Drew Steckenrider is the unsung hero of the Mariners bullpen

BOSTON, MA - APRIL 23: Drew Steckenrider #16 of the Seattle Mariners pitches. (Photo by Kathryn Riley/Getty Images)
BOSTON, MA - APRIL 23: Drew Steckenrider #16 of the Seattle Mariners pitches. (Photo by Kathryn Riley/Getty Images) /

The Mariners bullpen has been one of the most unlikely, yet dominant forces in all of baseball. In many ways we should be surprised, the performance of Drew Steckenrider fits in this category. He seemingly came out of nowhere, but if we look in the past we should not be all that surprised.

‘Drew Steckenrider first came up as a flame throwing righty with the Miami Marlins in 2017. He came out of the gates hard, posting a 2.34 ERA in 34 innings in his rookie season. He followed this up with a solid but unspectacular sophomore campaign posting a 3.90 ERA in 64 innings, a FIP of 3.62, and a K/9 of 12.16 in his first two seasons in Miami according to Fangraphs.

The following season Steckenrider experienced the first turbulence of his career, struggling with elbow issues and not being able to generate swings and misses. He saw his K/9 drop to a shade above 8, and his ERA skyrocketed to 6.28.

Now fast forward to November of 2020, following a season in which Steckenrider did not participate he was offered a minor league deal with the Mariners and a chance to compete for a roster spot. Much like Paul Sewald, Steckenrider had to scratch and claw for his chance on the roster. Jerry Dipoto delivered, banking that he had the ability to return to his 2017-2018 form.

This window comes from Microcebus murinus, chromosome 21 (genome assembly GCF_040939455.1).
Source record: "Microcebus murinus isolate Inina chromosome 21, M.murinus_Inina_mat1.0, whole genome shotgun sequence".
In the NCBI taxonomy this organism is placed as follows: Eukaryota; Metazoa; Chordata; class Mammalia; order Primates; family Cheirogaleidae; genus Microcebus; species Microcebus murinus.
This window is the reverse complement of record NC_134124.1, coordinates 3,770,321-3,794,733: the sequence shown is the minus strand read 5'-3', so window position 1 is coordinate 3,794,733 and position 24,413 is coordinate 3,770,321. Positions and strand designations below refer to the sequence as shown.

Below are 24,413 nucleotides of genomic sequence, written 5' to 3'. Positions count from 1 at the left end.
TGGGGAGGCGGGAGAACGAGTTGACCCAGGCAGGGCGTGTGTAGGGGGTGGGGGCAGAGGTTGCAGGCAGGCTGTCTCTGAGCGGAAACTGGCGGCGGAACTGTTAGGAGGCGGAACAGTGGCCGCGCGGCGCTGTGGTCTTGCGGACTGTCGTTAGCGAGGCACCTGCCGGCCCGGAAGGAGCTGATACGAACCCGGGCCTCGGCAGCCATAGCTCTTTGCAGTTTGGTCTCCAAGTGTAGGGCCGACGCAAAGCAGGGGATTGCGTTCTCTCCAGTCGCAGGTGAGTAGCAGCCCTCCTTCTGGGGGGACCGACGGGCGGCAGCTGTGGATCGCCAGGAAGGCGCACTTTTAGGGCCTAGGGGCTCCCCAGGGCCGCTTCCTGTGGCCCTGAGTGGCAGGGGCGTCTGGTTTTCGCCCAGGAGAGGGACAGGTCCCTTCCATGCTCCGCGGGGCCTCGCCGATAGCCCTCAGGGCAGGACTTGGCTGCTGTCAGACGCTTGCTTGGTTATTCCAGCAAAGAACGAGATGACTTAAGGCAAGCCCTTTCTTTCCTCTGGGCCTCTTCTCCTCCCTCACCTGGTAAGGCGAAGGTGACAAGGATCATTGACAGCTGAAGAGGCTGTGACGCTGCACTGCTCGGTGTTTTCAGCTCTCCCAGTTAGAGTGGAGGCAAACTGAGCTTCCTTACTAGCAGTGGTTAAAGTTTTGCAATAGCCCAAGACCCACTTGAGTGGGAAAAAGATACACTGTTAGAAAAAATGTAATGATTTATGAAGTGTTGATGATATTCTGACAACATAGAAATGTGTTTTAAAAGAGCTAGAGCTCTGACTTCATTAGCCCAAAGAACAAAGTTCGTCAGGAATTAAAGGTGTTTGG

To this point “Steck” has been nails for the 2021 Mariners. He attacks the zone with a mid 90s fastball, a curveball and a changeup. His fastball ranks in the 72nd percentile for spin rate, and he has used this to his advantage this year. Using the defense behind him and pounding the zone, Steck has also dropped his BB/9 to a career low 2.42.

Another important factor for his success has been the ability to keep the ball in the yard. Steckenrider is keeping other teams in the yard to a tune of 0.69 HR/9 per Baseball Reference. In other words, if you aren’t walking guys and aren’t letting them leave the yard on you, there is a much higher chance for success.

Drew Steckenrider is yet another example of Jerry Dipoto finding a hidden gem. A high leverage specialist that recently lowered his ERA to 1.90 on the season, good enough for 1.1 WAR according to Fangraphs.

Steckenrider has gone from a little known reliever, to a future piece of this bullpen. Even knowing how fickle relievers can be it is nice to see a core bullpen forming in Seattle, and little did we know he would be right in the middle of it.